Added: Since comments focus on slavery, let me quote myself:

Would robots be slaves? Laws could conceivably ban robots or only allow robots “born” with enough wealth to afford a life of leisure. But without global and draconian enforcement of such laws, the vast wealth that cheap robots offer would quickly induce a sprawling, unruly black market. Realistically, since modest enforcement could maintain only modest restrictions, huge numbers of cheap (and thus poor) robots would probably exist; only their legal status would be in question. Depending on local politics, cheap robots could be “undocumented” illegals, legal slaves of their creators or owners, “free” minds renting their bodies and services and subject to “eviction” for nonpayment, or free minds saddled with debts and subject to “repossession” for nonpayment.  The following conclusions do not much depend on which of these cases is more common.

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  • Carl Shulman

    “In the absence of a strong world government or a powerful cartel, it is hard to see how the leader could be so far ahead of its nearest competitors as to “take over the world.”

    The first competitor uses some smart people with common ideology and relevant expertise as templates for its bots. Then, where previously there were thousands of experts with relevant skills to be hired to improve bot design, there are now millions with initially exactly shared aims. They buy up much of the existing hardware base (in multiple countries), run copies at high speed, and get another order of magnitude of efficiency or so, while developing new skills and digital nootropics. With their vast resources and shared aims they can effectively lobby and cut deals with individuals and governments world-wide, and can easily acquire physical manipulators (including humans wearing cameras, microphones, and remote-controlled bombs for coercions) and cheaply monitor populations.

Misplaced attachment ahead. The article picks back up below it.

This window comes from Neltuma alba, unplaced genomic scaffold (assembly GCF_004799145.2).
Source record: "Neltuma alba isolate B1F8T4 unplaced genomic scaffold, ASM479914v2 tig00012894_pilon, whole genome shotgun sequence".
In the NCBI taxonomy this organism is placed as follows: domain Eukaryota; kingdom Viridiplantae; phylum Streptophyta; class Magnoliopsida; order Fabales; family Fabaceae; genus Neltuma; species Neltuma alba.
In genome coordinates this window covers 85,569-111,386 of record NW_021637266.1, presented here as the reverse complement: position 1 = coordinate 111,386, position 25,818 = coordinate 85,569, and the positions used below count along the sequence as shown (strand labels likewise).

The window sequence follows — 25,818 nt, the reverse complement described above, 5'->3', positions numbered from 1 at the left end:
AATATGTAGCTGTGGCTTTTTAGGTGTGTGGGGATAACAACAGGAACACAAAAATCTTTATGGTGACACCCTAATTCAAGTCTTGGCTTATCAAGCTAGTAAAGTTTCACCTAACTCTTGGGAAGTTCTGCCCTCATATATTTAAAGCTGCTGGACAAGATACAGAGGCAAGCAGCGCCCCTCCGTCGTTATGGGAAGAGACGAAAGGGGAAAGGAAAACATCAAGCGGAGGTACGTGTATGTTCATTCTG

Copying a bot template is an easy way to build cartels with an utterly unprecedent combination of cohesion and scale.

  • Carl Shulman

    unprecedented, rather.

  • Cameron Taylor

    “In the absence of a strong world government or a powerful cartel, it is hard to see how the leader could be so far ahead of its nearest competitors as to “take over the world.” Sure the leader might make many trillions more in profits, so enriching shareholders and local residents as to make Bill Gates look like a tribal chief proud of having more feathers in his cap. A leading nation might even go so far as to dominate the world as much as Britain, the origin of the industrial revolution, once did. But the rich and powerful would at least be discouraged from capricious devastation the same way they have always been, by self-interest.”

    What the? Are you serious? Are you talking about self replicating machines of >= human intelligence or tamagochi?

    I must concur with Carl Shulman here. It seems Robin has spent too much time in the economist cult. Self interest is powerful but it is not a guardian angel intent on making all humans and their robot overlords play nice.

    10,000 physicist bots acting cooporatively in a way humans egos and self interest could never match. What would they invent? Perhaps a planet wide system of EMP devices? Maybe some superior shielding to go with it? How about a suitably outfitted underground bunker? POP! All the serious electronic competition is fried. A few hundred protected bots emerge from the bunker. Within 2 years they have the world for themselves and possibly their human ‘masters’. There is nothing capricious about that self-interest. In fact, it is far more humane than any other attempt at world conquest, unless you consider the loss of ‘emulated life’.